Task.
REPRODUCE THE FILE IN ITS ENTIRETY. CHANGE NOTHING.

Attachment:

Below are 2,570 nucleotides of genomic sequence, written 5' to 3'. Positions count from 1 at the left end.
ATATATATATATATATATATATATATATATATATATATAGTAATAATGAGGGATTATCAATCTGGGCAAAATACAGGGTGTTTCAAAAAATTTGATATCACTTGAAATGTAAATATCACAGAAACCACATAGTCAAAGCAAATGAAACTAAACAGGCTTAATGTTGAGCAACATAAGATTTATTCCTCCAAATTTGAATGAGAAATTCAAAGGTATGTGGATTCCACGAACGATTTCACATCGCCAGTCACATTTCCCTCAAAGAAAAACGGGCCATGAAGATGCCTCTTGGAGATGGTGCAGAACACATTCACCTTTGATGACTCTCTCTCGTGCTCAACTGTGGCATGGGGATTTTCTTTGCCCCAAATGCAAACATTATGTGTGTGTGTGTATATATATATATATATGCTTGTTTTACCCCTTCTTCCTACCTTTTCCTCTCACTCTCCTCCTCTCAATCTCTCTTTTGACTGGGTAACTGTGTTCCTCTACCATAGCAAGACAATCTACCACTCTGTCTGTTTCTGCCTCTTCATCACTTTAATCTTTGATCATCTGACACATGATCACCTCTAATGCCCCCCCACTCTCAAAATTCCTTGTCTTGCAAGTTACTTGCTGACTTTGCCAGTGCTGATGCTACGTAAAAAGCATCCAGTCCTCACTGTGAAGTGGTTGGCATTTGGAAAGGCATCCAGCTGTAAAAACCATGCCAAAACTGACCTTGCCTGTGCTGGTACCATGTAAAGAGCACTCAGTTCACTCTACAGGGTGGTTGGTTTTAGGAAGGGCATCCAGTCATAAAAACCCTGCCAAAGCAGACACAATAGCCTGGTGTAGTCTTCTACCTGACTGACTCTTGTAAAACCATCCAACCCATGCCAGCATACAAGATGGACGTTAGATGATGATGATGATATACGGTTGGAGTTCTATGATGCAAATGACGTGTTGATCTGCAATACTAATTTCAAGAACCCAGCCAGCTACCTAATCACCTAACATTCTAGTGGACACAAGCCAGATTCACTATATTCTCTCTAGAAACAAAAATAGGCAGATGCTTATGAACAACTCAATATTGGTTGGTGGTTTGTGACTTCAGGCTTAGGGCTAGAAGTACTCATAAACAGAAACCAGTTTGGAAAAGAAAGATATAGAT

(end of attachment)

Below are 2,570 nucleotides of genomic sequence, written 5' to 3'. Positions count from 1 at the left end.
ATATATATATATATATATATATATATATATATATATATAGTAATAATGAGGGATTATCAATCTGGGCAAAATACAGGGTGTTTCAAAAAATTTGATATCACTTGAAATGTAAATATCACAGAAACCACATAGTCAAAGCAAATGAAACTAAACAGGCTTAATGTTGAGCAACATAAGATTTATTCCTCCAAATTTGAATGAGAAATTCAAAGGTATGTGGATTCCACGAACGATTTCACATCGCCAGTCACATTTCCCTCAAAGAAAAACGGGCCATGAAGATGCCTCTTGGAGATGGTGCAGAACACATTCACCTTTGATGACTCTCTCTCGTGCTCAACTGTGGCATGGGGATTTTCTTTGCCCCAAATGCAAACATTATGTGTGTGTGTGTATATATATATATATATGCTTGTTTTACCCCTTCTTCCTACCTTTTCCTCTCACTCTCCTCCTCTCAATCTCTCTTTTGACTGGGTAACTGTGTTCCTCTACCATAGCAAGACAATCTACCACTCTGTCTGTTTCTGCCTCTTCATCACTTTAATCTTTGATCATCTGACACATGATCACCTCTAATGCCCCCCCACTCTCAAAATTCCTTGTCTTGCAAGTTACTTGCTGACTTTGCCAGTGCTGATGCTACGTAAAAAGCATCCAGTCCTCACTGTGAAGTGGTTGGCATTTGGAAAGGCATCCAGCTGTAAAAACCATGCCAAAACTGACCTTGCCTGTGCTGGTACCATGTAAAGAGCACTCAGTTCACTCTACAGGGTGGTTGGTTTTAGGAAGGGCATCCAGTCATAAAAACCCTGCCAAAGCAGACACAATAGCCTGGTGTAGTCTTCTACCTGACTGACTCTTGTAAAACCATCCAACCCATGCCAGCATACAAGATGGACGTTAGATGATGATGATGATATACGGTTGGAGTTCTATGATGCAAATGACGTGTTGATCTGCAATACTAATTTCAAGAACCCAGCCAGCTACCTAATCACCTAACATTCTAGTGGACACAAGCCAGATTCACTATATTCTCTCTAGAAACAAAAATAGGCAGATGCTTATGAACAACTCAATATTGGTTGGTGGTTTGTGACTTCAGGCTTAGGGCTAGAAGTACTCATAAACAGAAACCAGTTTGGAAAAGAAAGATATAGAT